National NOW Times >> Spring, 2001 >> Article
Legislative Update - A Whole New World in
by Jan Erickson
The November elections showed
once again that few things in politics are predictable. Who would have
guessed that we would have a president who was not popularly elected,
propelled into office by a three-vote electoral college margin on the
basis of electoral manipulation, voter intimidation and a five-to-four
Supreme Court vote? It took more than $100 million in campaign spending
and the camouflaging of his true right-wing political coloration, but
George W. Bush has assumed the mantle of the world’s most powerful
Exit polls showed that the vast majority of voters agreed
with Vice President Al Gore’s more progressive agenda, but that did not
translate to Democrats winning control of the White House or either house
of Congress. Some experts have argued that the politics of appealing to
the middle—which both candidates practiced—results in a confused and
divided electorate. The extremely close presidential vote and nearly even
split in Congress is strong evidence that this may be true.
Bush Shows His Right-Wing Ties
The absence of a strong
electoral mandate does not mean that the Bush administration will exercise
restraint and moderation. Already that point has been well demonstrated in
the selection of several cabinet members from what one wit dubbed as the
“Taliban wing of the Republican party.” The worst of the lot are former
Missouri Governor and Senator John Ashcroft, an extreme right-winger, for
attorney general, and former governor of Wisconsin Tommy Thompson, who is
anti-abortion rights and pushed punishing state welfare initiatives, for
secretary of Health and Human Services.
NOW leaders, activists and
allies worked mightily to oppose these nominees and were able to win the
highest number of votes ever (42) against an attorney general candidate.
As the nation’s top law enforcement officer, the attorney general is in a
position to wield a great deal of power. Ashcroft’s record is one of
virulent opposition to abortion rights, gay rights, gun control, civil
rights and affirmative action programs. Concerns about him include that he
will do little to enforce the Freedom of Access to Clinic Entrances Act
and prosecute clinic terrorists; will not show leadership for Violence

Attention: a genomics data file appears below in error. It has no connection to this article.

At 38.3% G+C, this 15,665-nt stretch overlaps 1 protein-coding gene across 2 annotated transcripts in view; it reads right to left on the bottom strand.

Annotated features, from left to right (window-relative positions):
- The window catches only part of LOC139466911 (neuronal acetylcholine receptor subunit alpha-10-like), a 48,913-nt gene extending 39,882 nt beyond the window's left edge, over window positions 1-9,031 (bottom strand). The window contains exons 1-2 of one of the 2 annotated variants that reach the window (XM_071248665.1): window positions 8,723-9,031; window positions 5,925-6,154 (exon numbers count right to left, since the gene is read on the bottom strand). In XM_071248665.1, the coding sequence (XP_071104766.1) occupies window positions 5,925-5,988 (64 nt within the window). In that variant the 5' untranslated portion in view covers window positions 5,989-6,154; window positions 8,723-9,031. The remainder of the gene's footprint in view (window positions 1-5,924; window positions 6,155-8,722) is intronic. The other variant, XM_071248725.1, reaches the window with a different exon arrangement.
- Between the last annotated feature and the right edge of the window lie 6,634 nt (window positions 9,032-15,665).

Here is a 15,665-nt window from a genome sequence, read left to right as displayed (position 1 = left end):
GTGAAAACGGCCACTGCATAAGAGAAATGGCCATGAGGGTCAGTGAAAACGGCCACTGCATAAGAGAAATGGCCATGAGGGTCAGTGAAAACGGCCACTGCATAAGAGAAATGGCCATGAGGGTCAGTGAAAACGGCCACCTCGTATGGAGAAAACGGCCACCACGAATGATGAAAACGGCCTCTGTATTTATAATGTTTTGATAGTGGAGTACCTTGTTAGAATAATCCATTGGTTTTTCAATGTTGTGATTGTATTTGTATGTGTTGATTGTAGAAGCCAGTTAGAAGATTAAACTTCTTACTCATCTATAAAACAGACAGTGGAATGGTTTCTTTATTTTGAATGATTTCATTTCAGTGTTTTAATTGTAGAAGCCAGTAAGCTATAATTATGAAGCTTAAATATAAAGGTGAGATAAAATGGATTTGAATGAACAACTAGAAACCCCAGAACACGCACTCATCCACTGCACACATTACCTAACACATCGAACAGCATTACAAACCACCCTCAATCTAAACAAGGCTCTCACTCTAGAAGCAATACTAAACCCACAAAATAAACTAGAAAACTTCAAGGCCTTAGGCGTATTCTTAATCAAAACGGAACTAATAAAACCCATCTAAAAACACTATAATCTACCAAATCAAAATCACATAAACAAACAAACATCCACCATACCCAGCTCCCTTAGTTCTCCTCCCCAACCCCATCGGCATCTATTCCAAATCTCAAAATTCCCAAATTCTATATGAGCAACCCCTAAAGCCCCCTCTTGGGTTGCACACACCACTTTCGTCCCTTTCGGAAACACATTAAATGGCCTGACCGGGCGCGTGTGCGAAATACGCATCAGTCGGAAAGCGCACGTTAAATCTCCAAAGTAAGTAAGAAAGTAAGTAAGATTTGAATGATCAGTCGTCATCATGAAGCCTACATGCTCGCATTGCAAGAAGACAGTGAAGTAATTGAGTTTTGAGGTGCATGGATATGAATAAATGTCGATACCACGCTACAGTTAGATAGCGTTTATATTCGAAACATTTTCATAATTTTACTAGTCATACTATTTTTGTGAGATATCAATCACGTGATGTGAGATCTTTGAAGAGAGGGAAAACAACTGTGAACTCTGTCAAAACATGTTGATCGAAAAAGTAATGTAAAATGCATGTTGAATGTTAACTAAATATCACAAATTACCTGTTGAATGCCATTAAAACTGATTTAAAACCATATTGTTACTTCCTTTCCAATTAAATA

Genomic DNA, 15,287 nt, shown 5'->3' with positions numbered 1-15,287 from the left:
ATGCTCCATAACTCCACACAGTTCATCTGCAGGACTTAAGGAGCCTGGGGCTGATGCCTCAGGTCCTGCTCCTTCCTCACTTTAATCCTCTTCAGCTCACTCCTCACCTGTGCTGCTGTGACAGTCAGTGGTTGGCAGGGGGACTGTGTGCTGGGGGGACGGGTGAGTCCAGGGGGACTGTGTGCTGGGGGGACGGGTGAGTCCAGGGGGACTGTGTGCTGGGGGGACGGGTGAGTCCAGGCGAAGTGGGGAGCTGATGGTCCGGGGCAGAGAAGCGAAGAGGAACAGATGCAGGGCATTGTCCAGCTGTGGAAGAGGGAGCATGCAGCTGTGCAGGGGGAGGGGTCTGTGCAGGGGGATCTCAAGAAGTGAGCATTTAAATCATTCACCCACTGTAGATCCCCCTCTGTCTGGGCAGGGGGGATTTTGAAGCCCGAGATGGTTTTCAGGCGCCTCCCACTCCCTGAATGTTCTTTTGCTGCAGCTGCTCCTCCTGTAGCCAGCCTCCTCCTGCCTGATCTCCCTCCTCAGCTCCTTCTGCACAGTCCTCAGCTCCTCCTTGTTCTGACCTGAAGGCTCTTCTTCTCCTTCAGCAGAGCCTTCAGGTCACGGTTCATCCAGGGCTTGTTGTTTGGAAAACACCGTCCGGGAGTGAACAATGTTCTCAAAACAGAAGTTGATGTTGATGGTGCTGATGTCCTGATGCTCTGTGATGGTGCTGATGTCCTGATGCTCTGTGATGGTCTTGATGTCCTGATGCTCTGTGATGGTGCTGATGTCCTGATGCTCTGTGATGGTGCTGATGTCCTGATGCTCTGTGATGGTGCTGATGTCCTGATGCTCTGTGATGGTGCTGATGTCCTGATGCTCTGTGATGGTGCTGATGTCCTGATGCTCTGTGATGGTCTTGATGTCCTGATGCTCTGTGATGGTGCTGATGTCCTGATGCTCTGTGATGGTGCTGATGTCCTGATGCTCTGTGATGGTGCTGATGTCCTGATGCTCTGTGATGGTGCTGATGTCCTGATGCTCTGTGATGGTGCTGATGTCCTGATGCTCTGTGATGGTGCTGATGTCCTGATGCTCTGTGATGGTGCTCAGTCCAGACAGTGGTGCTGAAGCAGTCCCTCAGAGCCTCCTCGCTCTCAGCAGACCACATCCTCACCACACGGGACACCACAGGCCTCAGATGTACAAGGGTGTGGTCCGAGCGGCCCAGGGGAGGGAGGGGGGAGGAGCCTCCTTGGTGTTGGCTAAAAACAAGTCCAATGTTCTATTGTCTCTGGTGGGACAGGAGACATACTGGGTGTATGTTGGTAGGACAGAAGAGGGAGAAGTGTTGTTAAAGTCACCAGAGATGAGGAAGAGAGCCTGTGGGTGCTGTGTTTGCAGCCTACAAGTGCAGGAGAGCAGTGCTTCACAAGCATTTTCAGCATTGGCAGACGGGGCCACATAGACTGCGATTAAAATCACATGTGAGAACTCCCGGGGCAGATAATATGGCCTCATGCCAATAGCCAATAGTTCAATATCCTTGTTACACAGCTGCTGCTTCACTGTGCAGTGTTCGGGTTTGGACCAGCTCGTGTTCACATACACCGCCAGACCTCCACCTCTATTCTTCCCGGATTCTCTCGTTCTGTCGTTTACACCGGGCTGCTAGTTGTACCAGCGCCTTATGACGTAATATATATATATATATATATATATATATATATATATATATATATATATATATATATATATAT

Against Women programs and anti-hate crimes initiatives; and will likely
seek out right-wing judicial candidates.
A unanimous confirmation
vote for Thompson may signal that the Senate will support more harsh
welfare-to-work schemes when they consider re-authorization of the 1996
Reproductive Rights In Danger
In addition to
reinstating the global gag rule, Bush is reported to have told abortion
rights opponents gathered in Washington for their annual protest on the
Roe v. Wade anniversary that his faith-based initiatives will be useful in
advancing their agenda. Critics are concerned that federal funds could
easily be used for proselytizing and discrimination as new proposals do
not contain safeguards against misuse and exempt those organization from
equal opportunity laws.
Next on the target list, apparently, is
withdrawing mifepristone (RU-486) from the market and ordering the Food
and Drug Administration (FDA) to review alleged safety concerns. Released
last fall after a 12-year delay and extensive use around the world,
mifepristone has one of the strongest safety records of any drug reviewed
by the FDA. Measures have also been introduced in Congress to restrict
which doctors can prescribe the drug.
NOW expects other strategies
to limit women’s reproductive rights, such as stopping embryonic stem cell
research, elevating fetal rights and proposing new variations on abortion
procedures bans. Highly-placed support for extremist measures will
invigorate NOW’s opponents inside and outside of Congress.
administration is also sure to mount assaults on environmental and
workplace safety regulations, to attempt to limit powers of the Federal
Communications Commission and other regulatory bodies, and to increase
defense spending and enact massive tax cuts favoring the well-to-do.
Bipartisanship or Concession?